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OSHO Online Library   »   The Books   »   The Dhammapada: The Way of the Buddha, Vol. 7
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Chapter 5: Truth Is That Which Is

Buddha says: If you determine your course with force or speed, you miss the way of the law. You miss the whole point of existence, because existence is available in all its beauty and benediction only to those who are living in a relaxed way - not with force, not with any speed; who are not rushing, running, who are not ambitious, who are not at all engaged in some not-yet future. It is available to those who are at rest, at home with the present moment, so relaxed as if there is no other time. This moment is all.. In that relaxed state, Tao opens its doors.

Buddha’s name for Tao is dhamma. In English there is no real synonym for Tao or dhamma, hence it has been translated as ‘the law’. It is a poor word. “The law” does not really indicate the meaning of Buddha’s word dhamma. Dhamma means the nature of existence. Dhamma means the harmony of existence. Dhamma means that which holds the existence together. Dhamma means the universal interconnectedness. It is a multidimensional word, tremendously pregnant. To call it “the law” is to reduce it to a one-dimensional word.

And why do we miss the point of existence, the very point which can make us blissful, which can make us free from all misery? We miss because we are in such a hurry. Strange! Ordinarily we think the man who is moving with speed will reach sooner, and the man who works with great force is going to achieve. Yes, that’s how it happens in the world; but in the deepest realm of existence just the reverse is the case.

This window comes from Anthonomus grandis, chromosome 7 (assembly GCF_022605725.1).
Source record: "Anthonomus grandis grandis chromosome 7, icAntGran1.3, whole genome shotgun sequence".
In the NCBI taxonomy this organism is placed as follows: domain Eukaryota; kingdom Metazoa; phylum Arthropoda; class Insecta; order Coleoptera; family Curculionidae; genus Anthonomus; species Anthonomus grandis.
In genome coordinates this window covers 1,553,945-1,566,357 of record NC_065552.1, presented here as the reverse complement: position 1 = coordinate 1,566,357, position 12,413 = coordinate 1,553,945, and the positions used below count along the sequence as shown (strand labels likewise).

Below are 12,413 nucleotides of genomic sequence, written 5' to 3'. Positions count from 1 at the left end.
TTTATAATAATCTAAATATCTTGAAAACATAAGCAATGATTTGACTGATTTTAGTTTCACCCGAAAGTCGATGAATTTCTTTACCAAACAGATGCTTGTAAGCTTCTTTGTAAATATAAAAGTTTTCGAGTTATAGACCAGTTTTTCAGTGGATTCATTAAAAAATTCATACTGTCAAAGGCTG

If you go with speed you will miss; if you are in too much of a hurry you will not be able to see. Your eyes will remain clouded, you will remain tense. You will not be able to see that which is, because your mind is so full of desire, of ambition, of achievement, you can’t see that which is. You are always hankering for that which should be.

Ordinarily, the “ought” has become more important than the “is,” the “should be” has become more important than “that which is.” And God is that which is, truth is that which is.

Hence, Buddha says: Relax, let go, rest.

Quietly consider
what is right and what is wrong.
Receiving all opinions equally,
without haste, wisely,
observe the law.

Much is missed in the translation: Quietly consider.. Buddha’s word is not consider - he says meditate, quietly meditate. But in English, to meditate means to consider, to think concentratedly. To meditate means to meditate upon something. There is an object, you have to contemplate about it. Meditation in English has the connotation of concentrated thinking on a certain object.

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